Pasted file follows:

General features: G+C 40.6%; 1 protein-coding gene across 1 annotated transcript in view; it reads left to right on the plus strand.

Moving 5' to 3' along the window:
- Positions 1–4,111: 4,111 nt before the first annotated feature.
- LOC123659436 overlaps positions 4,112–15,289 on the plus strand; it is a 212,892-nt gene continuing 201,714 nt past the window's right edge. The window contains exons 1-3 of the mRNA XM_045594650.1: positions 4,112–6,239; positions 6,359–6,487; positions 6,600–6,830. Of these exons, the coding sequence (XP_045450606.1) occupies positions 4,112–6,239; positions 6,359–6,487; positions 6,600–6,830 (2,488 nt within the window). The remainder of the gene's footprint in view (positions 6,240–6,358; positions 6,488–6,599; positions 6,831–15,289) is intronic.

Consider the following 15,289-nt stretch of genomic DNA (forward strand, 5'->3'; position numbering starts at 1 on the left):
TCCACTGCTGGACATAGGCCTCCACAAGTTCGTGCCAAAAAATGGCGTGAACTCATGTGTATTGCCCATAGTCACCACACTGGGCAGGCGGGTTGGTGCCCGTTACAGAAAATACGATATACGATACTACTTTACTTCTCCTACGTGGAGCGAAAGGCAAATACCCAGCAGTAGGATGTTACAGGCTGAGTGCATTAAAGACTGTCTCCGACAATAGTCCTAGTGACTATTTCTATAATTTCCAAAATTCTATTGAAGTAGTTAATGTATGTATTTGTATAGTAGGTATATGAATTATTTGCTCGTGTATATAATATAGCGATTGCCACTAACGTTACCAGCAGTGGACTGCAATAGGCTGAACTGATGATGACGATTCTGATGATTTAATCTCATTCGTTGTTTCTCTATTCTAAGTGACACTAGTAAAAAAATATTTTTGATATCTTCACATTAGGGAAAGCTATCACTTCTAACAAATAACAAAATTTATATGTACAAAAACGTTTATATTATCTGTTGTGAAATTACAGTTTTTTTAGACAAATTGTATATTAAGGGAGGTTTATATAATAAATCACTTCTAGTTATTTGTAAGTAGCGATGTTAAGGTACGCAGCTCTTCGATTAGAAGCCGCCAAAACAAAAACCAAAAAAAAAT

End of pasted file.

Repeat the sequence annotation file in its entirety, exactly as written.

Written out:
General features: G+C 40.6%; 1 protein-coding gene across 1 annotated transcript in view; it reads left to right on the plus strand.

Moving 5' to 3' along the window:
- Positions 1–4,111: 4,111 nt before the first annotated feature.
- LOC123659436 overlaps positions 4,112–15,289 on the plus strand; it is a 212,892-nt gene continuing 201,714 nt past the window's right edge. The window contains exons 1-3 of the mRNA XM_045594650.1: positions 4,112–6,239; positions 6,359–6,487; positions 6,600–6,830. Of these exons, the coding sequence (XP_045450606.1) occupies positions 4,112–6,239; positions 6,359–6,487; positions 6,600–6,830 (2,488 nt within the window). The remainder of the gene's footprint in view (positions 6,240–6,358; positions 6,488–6,599; positions 6,831–15,289) is intronic.

Consider the following 15,289-nt stretch of genomic DNA (forward strand, 5'->3'; position numbering starts at 1 on the left):
TCCACTGCTGGACATAGGCCTCCACAAGTTCGTGCCAAAAAATGGCGTGAACTCATGTGTATTGCCCATAGTCACCACACTGGGCAGGCGGGTTGGTGCCCGTTACAGAAAATACGATATACGATACTACTTTACTTCTCCTACGTGGAGCGAAAGGCAAATACCCAGCAGTAGGATGTTACAGGCTGAGTGCATTAAAGACTGTCTCCGACAATAGTCCTAGTGACTATTTCTATAATTTCCAAAATTCTATTGAAGTAGTTAATGTATGTATTTGTATAGTAGGTATATGAATTATTTGCTCGTGTATATAATATAGCGATTGCCACTAACGTTACCAGCAGTGGACTGCAATAGGCTGAACTGATGATGACGATTCTGATGATTTAATCTCATTCGTTGTTTCTCTATTCTAAGTGACACTAGTAAAAAAATATTTTTGATATCTTCACATTAGGGAAAGCTATCACTTCTAACAAATAACAAAATTTATATGTACAAAAACGTTTATATTATCTGTTGTGAAATTACAGTTTTTTTAGACAAATTGTATATTAAGGGAGGTTTATATAATAAATCACTTCTAGTTATTTGTAAGTAGCGATGTTAAGGTACGCAGCTCTTCGATTAGAAGCCGCCAAAACAAAAACCAAAAAAAAAT